Jeremy Rifkin describes the process this way: “Imagine a world where virtually every activity outside the confines of family relations is a paid-for experience, a world where traditional reciprocal obligations and expectations mediated by feelings of faith, empathy, and solidarity are replaced by contractual relations in the form of paid memberships, subscriptions, admission charges, retainers and fees.” (2)The future of global capitalism is that each individual is a lone production unit in a pay-as-you-go global marketplace where everyone is an atomized consumer. Then you get to pay to experience life; the more you pay, the better it is! No more human or inalienable rights here.

However there is a fly in this ointment. When the vast majority is bankrupted and dispossessed, who is left to be a consumer?Corporate power over human affairs flows from the simple fact that they claim technology as their private property. Then they proclaim that no one can have access unless they can pay for it. Demanding the right to exploit and profit from human misery, corporations are now creating billions of sick and miserable humans just as they are creating a planet riddled with escalating environmental disasters.

The technology to produce true human abundance now exists, but it is owned by the wrong class of people. In fact the only guarantee today of personal property is to guarantee public property and abolish corporate private property.The US is putting $2.5 billion a week into privatizing Iraq. Imagine what would happen if we spent $2.5 billion a week on ending hunger and homelessness, creating free health care, providing education so that every single human on earth could realize their true creative potential? This is what a cooperative society means.

The profound world-historic step that confronts humanity today demands, among other things, that human beings once again alter our self-concept beyond all measure! Corporations are certainly working to change it their way. Let’s just finish the job and do it right. Just as people fought for centuries not to be slaves, we can fight not to be commodities. Humans can be so much better than this.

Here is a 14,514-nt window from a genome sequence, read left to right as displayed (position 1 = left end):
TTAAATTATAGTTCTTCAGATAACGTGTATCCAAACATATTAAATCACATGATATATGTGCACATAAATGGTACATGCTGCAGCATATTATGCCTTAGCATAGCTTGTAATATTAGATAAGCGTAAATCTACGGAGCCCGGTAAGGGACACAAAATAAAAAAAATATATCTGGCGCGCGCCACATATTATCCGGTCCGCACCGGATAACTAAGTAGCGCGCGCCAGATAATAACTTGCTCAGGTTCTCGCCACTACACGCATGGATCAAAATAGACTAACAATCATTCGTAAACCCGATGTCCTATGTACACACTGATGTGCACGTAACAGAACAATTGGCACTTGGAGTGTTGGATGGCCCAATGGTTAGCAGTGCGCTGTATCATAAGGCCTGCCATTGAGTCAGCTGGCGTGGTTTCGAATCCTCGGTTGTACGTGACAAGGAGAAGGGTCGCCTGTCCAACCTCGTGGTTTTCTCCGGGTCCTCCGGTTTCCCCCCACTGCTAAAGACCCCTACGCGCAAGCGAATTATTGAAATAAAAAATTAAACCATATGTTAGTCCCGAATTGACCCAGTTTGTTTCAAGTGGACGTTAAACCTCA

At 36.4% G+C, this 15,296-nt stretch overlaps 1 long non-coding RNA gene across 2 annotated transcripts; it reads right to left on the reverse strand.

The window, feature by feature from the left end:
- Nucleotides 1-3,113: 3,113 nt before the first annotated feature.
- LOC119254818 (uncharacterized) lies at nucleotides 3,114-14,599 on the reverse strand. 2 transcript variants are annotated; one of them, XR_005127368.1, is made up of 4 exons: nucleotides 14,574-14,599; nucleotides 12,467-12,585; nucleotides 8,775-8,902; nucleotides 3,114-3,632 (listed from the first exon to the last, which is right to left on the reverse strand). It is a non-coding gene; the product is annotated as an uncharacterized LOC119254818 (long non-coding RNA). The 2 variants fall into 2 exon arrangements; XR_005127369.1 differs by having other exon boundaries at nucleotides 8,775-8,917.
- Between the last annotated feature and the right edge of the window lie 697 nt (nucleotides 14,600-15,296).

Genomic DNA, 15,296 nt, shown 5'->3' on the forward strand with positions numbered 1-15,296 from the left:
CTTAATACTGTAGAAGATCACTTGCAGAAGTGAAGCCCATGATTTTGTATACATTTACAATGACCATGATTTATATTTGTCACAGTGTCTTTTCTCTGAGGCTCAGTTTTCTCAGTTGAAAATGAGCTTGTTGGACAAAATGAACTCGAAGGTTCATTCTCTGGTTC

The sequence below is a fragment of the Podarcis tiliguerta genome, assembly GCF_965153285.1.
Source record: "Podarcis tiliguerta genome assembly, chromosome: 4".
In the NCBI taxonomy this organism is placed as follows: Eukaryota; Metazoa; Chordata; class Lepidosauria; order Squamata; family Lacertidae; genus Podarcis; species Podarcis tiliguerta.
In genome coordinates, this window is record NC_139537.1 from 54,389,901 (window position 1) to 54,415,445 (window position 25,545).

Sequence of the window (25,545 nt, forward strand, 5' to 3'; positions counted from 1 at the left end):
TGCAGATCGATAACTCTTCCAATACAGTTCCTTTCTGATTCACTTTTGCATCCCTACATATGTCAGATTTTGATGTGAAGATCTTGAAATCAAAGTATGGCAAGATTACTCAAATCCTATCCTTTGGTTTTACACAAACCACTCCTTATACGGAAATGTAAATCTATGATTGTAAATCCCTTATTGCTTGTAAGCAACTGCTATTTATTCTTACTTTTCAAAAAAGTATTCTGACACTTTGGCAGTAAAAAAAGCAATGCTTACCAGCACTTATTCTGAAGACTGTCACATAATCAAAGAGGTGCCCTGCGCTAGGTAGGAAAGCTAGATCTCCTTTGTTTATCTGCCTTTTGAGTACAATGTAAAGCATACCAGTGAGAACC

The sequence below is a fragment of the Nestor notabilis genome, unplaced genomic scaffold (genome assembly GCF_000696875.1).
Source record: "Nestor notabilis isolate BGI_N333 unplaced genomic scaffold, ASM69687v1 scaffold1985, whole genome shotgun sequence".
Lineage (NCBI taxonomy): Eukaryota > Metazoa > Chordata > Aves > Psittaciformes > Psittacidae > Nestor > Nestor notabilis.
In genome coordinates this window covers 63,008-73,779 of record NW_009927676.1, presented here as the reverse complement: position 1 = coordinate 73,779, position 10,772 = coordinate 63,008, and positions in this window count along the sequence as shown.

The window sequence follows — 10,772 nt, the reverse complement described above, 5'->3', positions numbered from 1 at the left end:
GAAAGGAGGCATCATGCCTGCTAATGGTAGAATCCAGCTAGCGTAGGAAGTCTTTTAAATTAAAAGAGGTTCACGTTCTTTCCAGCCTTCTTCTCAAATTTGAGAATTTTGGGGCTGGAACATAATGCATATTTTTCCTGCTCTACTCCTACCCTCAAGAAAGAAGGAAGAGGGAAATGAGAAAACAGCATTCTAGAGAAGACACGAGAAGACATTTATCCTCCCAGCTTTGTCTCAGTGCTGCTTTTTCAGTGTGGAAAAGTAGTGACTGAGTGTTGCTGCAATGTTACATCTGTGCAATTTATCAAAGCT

(1)Many observers discuss the current transformations of property as well as the implications for human access and for society:

Mike Davis. Planet of Slums

Naomi Klein. The Shock Doctrine

Jeremy Rifkin. The Age of Access

William I. Robinson, A Theory of Global Capitalism

Dan Schiller. How To Think About Information

Gary Teeple. Globalization and the Decline of Social Reform

(2) Rfikin, p 9


Private Beach said...

No matter how much governments proclaim that the fall of the Soviet Union means the idea of socialism is dead and "we're all middle class now" (or invisible?), the idea of "fair shares for all" is simply too powerful not to be continually resurrected. But while this ensures that Marx remains relevant, don't rely solely on him for solutions today. Even in his own day, other thinkers posited less authoritariian visions of the road to a classless society. You need to also read people like Kropotkin, and more recently Murray Bookchin, to get a balanced picture.

Danny Alexander said...

Read lots of anarchists....thanks. I'm interested in the changing nature of commodities here.